virtual void Foo() { std::cout << "ok\n"; }

struct E : C, virtual F {};

struct D : B, virtual F {};

int main() {
    A *a = new E();
  • If you mess up and the referand of a is not an instance of F, then the dynamic_cast returns null
  • If you don't use virtual inheritance then you can end up with ambiguous base classes. A dynamic_cast to an ambiguous base will fail (return null). In this example there are no ambiguous bases, but you have to be aware of it.
  • I've left out the virtual destructors on most of the classes, but only because I'm lazy.

If you repeatedly find yourself dealing with objects that are instances of both A and F then that should be reflected in the class hierarchy if possible. For example you might define a type G that inherits virtually from both A and F. Then D and E can inherit from G instead of F, and you can pass a G* to this code that expects an A* on which it can call Foo().

share|improve this answer
Exactly, I also just tried this - on gcc, even the C-style cast from the question works - would that be UB? – Andreas Fester Mar 6 '13 at 9:10
@Andreas: The static_cast to E* and D* are OK (but of course you need to be able to evaluate the same condition as from when the object was created, to cast to the correct type). You can't static_cast from A* to F* though, because they're unrelated classes. – Steve Jessop Mar 6 '13 at 9:13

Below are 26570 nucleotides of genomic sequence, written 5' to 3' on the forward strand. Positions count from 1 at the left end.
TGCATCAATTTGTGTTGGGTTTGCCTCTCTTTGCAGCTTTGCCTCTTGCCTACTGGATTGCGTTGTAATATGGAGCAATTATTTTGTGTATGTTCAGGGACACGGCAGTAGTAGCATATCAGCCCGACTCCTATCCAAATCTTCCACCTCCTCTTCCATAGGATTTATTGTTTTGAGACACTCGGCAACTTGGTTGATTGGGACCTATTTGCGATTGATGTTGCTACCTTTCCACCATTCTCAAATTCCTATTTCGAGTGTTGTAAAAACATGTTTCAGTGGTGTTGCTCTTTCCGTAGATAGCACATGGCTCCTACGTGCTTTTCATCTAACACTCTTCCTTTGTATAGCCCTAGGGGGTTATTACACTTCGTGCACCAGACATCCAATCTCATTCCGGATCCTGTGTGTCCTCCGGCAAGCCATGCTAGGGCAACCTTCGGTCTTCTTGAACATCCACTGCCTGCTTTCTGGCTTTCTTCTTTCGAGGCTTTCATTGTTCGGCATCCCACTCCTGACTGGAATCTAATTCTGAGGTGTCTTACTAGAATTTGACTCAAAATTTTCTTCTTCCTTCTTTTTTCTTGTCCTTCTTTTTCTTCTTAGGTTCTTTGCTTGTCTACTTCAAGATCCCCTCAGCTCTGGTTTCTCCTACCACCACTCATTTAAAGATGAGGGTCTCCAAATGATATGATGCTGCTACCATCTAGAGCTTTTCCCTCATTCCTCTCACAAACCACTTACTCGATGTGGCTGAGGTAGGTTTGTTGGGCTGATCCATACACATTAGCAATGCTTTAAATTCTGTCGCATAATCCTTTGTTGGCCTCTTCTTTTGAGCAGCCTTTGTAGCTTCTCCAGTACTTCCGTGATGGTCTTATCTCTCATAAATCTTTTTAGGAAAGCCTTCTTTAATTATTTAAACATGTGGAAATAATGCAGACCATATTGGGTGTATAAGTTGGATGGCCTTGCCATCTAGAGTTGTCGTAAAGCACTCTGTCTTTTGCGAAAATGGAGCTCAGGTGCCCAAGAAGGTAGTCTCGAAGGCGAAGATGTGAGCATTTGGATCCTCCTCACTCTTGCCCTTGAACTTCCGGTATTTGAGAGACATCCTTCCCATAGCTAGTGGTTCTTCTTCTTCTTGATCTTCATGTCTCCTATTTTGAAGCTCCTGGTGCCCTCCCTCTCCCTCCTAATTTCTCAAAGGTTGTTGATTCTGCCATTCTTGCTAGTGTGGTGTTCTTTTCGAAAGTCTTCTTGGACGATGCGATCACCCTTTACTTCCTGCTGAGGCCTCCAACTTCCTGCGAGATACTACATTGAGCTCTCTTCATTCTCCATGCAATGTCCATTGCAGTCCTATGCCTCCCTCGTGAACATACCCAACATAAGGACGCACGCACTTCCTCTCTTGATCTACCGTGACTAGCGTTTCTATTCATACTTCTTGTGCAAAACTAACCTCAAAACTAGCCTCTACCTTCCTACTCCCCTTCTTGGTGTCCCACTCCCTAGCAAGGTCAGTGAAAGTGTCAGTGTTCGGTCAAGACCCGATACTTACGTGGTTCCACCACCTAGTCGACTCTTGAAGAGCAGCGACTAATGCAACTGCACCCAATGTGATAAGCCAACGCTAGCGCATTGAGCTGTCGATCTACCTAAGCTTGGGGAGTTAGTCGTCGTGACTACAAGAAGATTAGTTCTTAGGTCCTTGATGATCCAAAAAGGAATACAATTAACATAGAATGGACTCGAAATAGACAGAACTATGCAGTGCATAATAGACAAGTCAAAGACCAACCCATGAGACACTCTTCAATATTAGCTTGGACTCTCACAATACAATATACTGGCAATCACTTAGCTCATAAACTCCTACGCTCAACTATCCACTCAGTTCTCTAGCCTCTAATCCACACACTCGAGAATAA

Right - the important thing is that you can dynamic_cast to F* ... – Andreas Fester Mar 6 '13 at 9:18
@Andreas: just realised, I didn't actually answer your question! The C-style cast to E* or D* is a static_cast, so it has defined behavior. A C-style cast to F* would be a reinterpret_cast because of the non-existence of the static_cast, and that would provoke UB when used to call Foo(). – Steve Jessop Mar 6 '13 at 9:21
You don't need the virtual inheritance in this case. – user1610015 Mar 6 '13 at 9:24

It is difficult to give you design advices without knowing the exact semantics of your classes (letters are just symbols, so one must assume those inheritance relations are OK, while they may not be).

Just looking at the formal organization of your model, I would say you could add a virtual function to A, which both D and E would override. Those overrides would then delegate the implementation to F::foo().

class A { 
    virtual void bar() { }; // Maybe make this pure if A is abstract
    // ...

// ...

class D : public C, public F { 
    virtual void bar() { /* ... */ f::foo(); /* ... */ }